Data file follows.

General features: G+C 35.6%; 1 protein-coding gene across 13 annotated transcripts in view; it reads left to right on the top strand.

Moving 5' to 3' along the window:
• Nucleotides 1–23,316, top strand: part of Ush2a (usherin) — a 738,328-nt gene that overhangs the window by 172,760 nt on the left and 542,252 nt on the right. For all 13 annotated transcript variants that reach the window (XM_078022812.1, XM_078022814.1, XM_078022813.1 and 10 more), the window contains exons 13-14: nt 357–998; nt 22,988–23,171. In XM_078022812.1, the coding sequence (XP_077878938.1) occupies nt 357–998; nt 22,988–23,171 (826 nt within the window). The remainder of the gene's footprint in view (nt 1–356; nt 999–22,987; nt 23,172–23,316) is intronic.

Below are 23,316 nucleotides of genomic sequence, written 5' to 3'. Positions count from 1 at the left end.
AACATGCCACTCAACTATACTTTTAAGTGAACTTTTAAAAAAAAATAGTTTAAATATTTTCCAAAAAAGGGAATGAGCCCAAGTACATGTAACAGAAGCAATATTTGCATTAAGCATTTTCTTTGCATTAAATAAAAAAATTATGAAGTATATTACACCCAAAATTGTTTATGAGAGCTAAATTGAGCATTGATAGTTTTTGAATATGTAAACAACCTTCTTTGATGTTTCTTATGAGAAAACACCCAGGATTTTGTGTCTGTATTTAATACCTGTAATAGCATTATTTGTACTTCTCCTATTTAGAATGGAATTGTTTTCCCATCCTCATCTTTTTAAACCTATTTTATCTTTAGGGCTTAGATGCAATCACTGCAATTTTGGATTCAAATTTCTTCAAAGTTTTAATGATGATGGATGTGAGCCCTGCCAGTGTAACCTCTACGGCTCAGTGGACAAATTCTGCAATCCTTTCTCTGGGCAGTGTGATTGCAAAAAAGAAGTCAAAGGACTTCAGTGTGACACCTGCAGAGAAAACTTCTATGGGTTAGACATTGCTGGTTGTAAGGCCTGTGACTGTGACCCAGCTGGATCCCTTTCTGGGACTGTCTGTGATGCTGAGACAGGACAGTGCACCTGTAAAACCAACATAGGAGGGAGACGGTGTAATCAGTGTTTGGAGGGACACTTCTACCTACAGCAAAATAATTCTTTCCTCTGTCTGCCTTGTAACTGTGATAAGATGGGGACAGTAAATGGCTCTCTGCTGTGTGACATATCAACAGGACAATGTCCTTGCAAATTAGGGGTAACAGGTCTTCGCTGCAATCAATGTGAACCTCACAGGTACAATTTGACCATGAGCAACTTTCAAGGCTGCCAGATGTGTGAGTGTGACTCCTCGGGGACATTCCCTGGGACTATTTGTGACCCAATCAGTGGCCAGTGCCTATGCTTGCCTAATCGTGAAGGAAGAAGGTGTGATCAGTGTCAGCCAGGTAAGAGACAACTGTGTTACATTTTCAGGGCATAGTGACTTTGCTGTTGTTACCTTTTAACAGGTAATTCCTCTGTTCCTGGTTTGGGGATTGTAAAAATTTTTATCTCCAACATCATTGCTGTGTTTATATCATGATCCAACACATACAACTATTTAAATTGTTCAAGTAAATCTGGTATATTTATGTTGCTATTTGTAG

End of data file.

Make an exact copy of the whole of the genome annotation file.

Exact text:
General features: G+C 35.6%; 1 protein-coding gene across 13 annotated transcripts in view; it reads left to right on the top strand.

Moving 5' to 3' along the window:
• Nucleotides 1–23,316, top strand: part of Ush2a (usherin) — a 738,328-nt gene that overhangs the window by 172,760 nt on the left and 542,252 nt on the right. For all 13 annotated transcript variants that reach the window (XM_078022812.1, XM_078022814.1, XM_078022813.1 and 10 more), the window contains exons 13-14: nt 357–998; nt 22,988–23,171. In XM_078022812.1, the coding sequence (XP_077878938.1) occupies nt 357–998; nt 22,988–23,171 (826 nt within the window). The remainder of the gene's footprint in view (nt 1–356; nt 999–22,987; nt 23,172–23,316) is intronic.

Below are 23,316 nucleotides of genomic sequence, written 5' to 3'. Positions count from 1 at the left end.
AACATGCCACTCAACTATACTTTTAAGTGAACTTTTAAAAAAAAATAGTTTAAATATTTTCCAAAAAAGGGAATGAGCCCAAGTACATGTAACAGAAGCAATATTTGCATTAAGCATTTTCTTTGCATTAAATAAAAAAATTATGAAGTATATTACACCCAAAATTGTTTATGAGAGCTAAATTGAGCATTGATAGTTTTTGAATATGTAAACAACCTTCTTTGATGTTTCTTATGAGAAAACACCCAGGATTTTGTGTCTGTATTTAATACCTGTAATAGCATTATTTGTACTTCTCCTATTTAGAATGGAATTGTTTTCCCATCCTCATCTTTTTAAACCTATTTTATCTTTAGGGCTTAGATGCAATCACTGCAATTTTGGATTCAAATTTCTTCAAAGTTTTAATGATGATGGATGTGAGCCCTGCCAGTGTAACCTCTACGGCTCAGTGGACAAATTCTGCAATCCTTTCTCTGGGCAGTGTGATTGCAAAAAAGAAGTCAAAGGACTTCAGTGTGACACCTGCAGAGAAAACTTCTATGGGTTAGACATTGCTGGTTGTAAGGCCTGTGACTGTGACCCAGCTGGATCCCTTTCTGGGACTGTCTGTGATGCTGAGACAGGACAGTGCACCTGTAAAACCAACATAGGAGGGAGACGGTGTAATCAGTGTTTGGAGGGACACTTCTACCTACAGCAAAATAATTCTTTCCTCTGTCTGCCTTGTAACTGTGATAAGATGGGGACAGTAAATGGCTCTCTGCTGTGTGACATATCAACAGGACAATGTCCTTGCAAATTAGGGGTAACAGGTCTTCGCTGCAATCAATGTGAACCTCACAGGTACAATTTGACCATGAGCAACTTTCAAGGCTGCCAGATGTGTGAGTGTGACTCCTCGGGGACATTCCCTGGGACTATTTGTGACCCAATCAGTGGCCAGTGCCTATGCTTGCCTAATCGTGAAGGAAGAAGGTGTGATCAGTGTCAGCCAGGTAAGAGACAACTGTGTTACATTTTCAGGGCATAGTGACTTTGCTGTTGTTACCTTTTAACAGGTAATTCCTCTGTTCCTGGTTTGGGGATTGTAAAAATTTTTATCTCCAACATCATTGCTGTGTTTATATCATGATCCAACACATACAACTATTTAAATTGTTCAAGTAAATCTGGTATATTTATGTTGCTATTTGTAG